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There were a number of Rolls Royces in the collection including
this 1911 40/50 Ghost Victoria.

One of our personal favorites was several cars and memorabilia from the Batman TV shows and movies. O’Quinn had numerous other movie and celebrity cars from virtually every era. One particularly outrageous Pontiac Bonneville convertible was customized for Hank Williams Jr.

A rarely opened storage warehouse at the rear of the facility contained even more cars parked bumper-to-nose. It is difficult to even estimate how many cars are in this warehouse, given the number of vehicles tightly confined. However, there were more cars of virtually every type. O’Quinn had two additional warehouses where even more cars are stored.

Lexington was especially proud of the research library established by O’Quinn. An entire wall is filled with binders containing details large and small on every car in the collection. O’Quinn also had begun sending teams to interview significant automotive figures of today, and the ancestors of those now gone. Upon a brief inspection, it is clear the research materials are amazing in their scope.

Our tour was, by turns, thrilling and somewhat sad. One can only imagine the type of museum envisioned by someone as flamboyant as John O’Quinn. Thanks to Ms. Lexington and Mr. Jefferson for our tour.

Reported by RM Auctions

The top-seller of the entire auction was a 1930 Duesenberg Model J Sport Berline from the estate of John O’Quinn. One of 54 examples offered from the collection at the sale, the ‘Whittell Mistress Car’ attracted strong interest on the block, exceeding its pre-sale estimate and selling for an impressive $1,705,000;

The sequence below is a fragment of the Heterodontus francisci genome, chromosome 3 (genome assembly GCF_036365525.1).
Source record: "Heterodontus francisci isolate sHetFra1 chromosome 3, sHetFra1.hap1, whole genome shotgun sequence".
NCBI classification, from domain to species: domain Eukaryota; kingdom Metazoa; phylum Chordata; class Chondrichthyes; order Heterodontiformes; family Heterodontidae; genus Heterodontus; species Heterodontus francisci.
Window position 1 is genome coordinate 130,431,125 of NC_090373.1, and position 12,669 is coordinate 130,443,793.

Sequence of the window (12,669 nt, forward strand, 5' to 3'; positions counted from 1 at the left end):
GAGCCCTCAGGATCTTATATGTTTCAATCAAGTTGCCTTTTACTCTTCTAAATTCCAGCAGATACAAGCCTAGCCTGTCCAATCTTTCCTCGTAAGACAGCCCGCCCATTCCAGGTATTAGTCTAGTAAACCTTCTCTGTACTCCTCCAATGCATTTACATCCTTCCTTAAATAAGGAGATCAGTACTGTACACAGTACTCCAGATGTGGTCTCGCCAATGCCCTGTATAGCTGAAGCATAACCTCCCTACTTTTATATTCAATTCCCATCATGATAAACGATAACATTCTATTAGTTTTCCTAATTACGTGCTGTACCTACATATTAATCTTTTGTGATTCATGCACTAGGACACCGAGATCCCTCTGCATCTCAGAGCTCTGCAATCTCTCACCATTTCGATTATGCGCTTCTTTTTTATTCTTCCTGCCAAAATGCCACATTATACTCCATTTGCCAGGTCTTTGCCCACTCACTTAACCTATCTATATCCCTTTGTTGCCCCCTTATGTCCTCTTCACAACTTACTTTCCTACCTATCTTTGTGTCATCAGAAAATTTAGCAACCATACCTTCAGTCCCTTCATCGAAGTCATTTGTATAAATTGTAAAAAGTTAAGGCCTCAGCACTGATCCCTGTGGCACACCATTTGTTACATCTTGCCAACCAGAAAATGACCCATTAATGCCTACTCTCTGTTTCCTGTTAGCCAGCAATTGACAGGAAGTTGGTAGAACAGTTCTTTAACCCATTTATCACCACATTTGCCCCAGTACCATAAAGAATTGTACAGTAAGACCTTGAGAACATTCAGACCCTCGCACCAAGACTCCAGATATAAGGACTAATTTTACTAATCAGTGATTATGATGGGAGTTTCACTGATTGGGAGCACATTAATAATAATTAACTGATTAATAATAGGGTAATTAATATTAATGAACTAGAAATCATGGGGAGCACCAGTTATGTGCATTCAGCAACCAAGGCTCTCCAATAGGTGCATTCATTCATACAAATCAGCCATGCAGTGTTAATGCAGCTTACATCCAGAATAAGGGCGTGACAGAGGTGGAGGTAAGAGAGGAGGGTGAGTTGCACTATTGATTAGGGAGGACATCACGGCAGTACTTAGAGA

March 14, 2010 12th annual ‘Automobiles of Amelia Island’, Amelia Island, Florida

A second Model J Duesenberg from the collection – a restored 1932 Convertible Coupe – realized a final sale price of $825,000;

Other highlights from the O’Quinn Collection included a 1955 Mercedes-Benz 300SL “Gullwing” Coupe, finished in graphite grey with red leather interior for $687,500;

A 1935 Auburn 851SC Speedster for $418,000

And, illustrating O’Quinn’s diverse collecting interests, a 1964 Pontiac Bonneville “Hank Williams Jr.” Custom Convertible, built as a promotional vehicle for Hank Williams Jr. by Nudie Cohn, the famed ‘Rodeo Tailor to the Stars,’ attracted spirited bidding to sell for $225,500.

Collector Cars of Fort Lauderdale
March 26-28, Fort Lauderdale, Florida

A total of 138 O’Quinn motor cars, all offered without reserve, crossed the block in Fort Lauderdale, representing $6,843,000 million in sales.

The top-seller of the weekend was a well-documented and restored 1935 Auburn 851 SC Convertible Sedan, from the O’Quinn estate, which brought $211,750.

A 1935 Packard Twelve Convertible Sedan went for $165,000;

And, a high-quality 1969 Ford Boss 429 Mustang, from the O’Quinn estate, for $151,250